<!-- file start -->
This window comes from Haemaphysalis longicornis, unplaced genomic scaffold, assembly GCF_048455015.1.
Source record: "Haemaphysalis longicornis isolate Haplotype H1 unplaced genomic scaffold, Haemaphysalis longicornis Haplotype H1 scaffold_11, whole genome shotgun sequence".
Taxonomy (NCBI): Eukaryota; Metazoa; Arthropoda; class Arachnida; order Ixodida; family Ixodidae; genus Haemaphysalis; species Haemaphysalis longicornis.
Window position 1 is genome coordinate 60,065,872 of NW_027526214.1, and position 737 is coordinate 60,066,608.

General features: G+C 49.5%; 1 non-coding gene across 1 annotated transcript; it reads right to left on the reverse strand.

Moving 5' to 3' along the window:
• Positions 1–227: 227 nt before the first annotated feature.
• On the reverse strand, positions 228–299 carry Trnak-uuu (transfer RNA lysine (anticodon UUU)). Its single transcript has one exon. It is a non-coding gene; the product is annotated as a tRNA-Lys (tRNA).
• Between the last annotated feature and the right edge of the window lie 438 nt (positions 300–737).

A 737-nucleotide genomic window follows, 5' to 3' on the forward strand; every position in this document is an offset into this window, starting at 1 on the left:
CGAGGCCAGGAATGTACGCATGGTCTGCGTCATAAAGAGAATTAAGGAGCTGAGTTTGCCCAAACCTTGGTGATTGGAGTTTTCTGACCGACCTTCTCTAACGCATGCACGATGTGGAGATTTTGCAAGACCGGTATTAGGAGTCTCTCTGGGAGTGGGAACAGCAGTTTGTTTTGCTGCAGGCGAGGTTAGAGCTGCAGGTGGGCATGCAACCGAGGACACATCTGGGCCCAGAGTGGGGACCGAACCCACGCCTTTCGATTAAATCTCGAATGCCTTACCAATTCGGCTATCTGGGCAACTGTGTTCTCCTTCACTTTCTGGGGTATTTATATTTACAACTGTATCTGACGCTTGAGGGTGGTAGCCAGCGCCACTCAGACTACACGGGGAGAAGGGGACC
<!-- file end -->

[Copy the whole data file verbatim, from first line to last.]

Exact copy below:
This window comes from Haemaphysalis longicornis, unplaced genomic scaffold, assembly GCF_048455015.1.
Source record: "Haemaphysalis longicornis isolate Haplotype H1 unplaced genomic scaffold, Haemaphysalis longicornis Haplotype H1 scaffold_11, whole genome shotgun sequence".
Taxonomy (NCBI): Eukaryota; Metazoa; Arthropoda; class Arachnida; order Ixodida; family Ixodidae; genus Haemaphysalis; species Haemaphysalis longicornis.
Window position 1 is genome coordinate 60,065,872 of NW_027526214.1, and position 737 is coordinate 60,066,608.

General features: G+C 49.5%; 1 non-coding gene across 1 annotated transcript; it reads right to left on the reverse strand.

Moving 5' to 3' along the window:
• Positions 1–227: 227 nt before the first annotated feature.
• On the reverse strand, positions 228–299 carry Trnak-uuu (transfer RNA lysine (anticodon UUU)). Its single transcript has one exon. It is a non-coding gene; the product is annotated as a tRNA-Lys (tRNA).
• Between the last annotated feature and the right edge of the window lie 438 nt (positions 300–737).

A 737-nucleotide genomic window follows, 5' to 3' on the forward strand; every position in this document is an offset into this window, starting at 1 on the left:
CGAGGCCAGGAATGTACGCATGGTCTGCGTCATAAAGAGAATTAAGGAGCTGAGTTTGCCCAAACCTTGGTGATTGGAGTTTTCTGACCGACCTTCTCTAACGCATGCACGATGTGGAGATTTTGCAAGACCGGTATTAGGAGTCTCTCTGGGAGTGGGAACAGCAGTTTGTTTTGCTGCAGGCGAGGTTAGAGCTGCAGGTGGGCATGCAACCGAGGACACATCTGGGCCCAGAGTGGGGACCGAACCCACGCCTTTCGATTAAATCTCGAATGCCTTACCAATTCGGCTATCTGGGCAACTGTGTTCTCCTTCACTTTCTGGGGTATTTATATTTACAACTGTATCTGACGCTTGAGGGTGGTAGCCAGCGCCACTCAGACTACACGGGGAGAAGGGGACC